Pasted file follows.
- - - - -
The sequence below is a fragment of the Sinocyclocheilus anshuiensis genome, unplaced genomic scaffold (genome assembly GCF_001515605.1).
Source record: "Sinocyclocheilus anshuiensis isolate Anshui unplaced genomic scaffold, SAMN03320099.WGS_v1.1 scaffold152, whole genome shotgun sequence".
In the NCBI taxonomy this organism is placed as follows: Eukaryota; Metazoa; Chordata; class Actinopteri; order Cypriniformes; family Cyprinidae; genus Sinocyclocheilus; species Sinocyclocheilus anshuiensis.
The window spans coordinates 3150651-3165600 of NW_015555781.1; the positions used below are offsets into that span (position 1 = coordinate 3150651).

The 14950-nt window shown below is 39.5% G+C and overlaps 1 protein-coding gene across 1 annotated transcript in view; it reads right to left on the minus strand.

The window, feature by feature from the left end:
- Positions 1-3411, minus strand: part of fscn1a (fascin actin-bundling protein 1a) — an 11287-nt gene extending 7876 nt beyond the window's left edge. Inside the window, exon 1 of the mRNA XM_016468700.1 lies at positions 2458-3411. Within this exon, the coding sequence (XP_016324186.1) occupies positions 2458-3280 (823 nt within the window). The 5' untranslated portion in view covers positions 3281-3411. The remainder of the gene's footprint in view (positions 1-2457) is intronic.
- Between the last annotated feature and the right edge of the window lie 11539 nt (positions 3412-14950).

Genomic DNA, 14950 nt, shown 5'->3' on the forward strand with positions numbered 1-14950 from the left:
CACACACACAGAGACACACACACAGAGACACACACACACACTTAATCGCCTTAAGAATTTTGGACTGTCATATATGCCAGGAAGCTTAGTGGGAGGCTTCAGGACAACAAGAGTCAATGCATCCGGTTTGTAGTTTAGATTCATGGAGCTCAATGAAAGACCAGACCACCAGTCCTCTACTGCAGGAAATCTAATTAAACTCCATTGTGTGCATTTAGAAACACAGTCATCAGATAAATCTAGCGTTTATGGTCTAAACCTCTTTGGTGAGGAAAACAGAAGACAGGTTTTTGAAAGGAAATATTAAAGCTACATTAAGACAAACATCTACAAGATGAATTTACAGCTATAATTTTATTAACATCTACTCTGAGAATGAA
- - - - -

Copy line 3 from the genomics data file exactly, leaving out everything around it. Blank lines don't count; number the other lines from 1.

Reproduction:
In the NCBI taxonomy this organism is placed as follows: Eukaryota; Metazoa; Chordata; class Actinopteri; order Cypriniformes; family Cyprinidae; genus Sinocyclocheilus; species Sinocyclocheilus anshuiensis.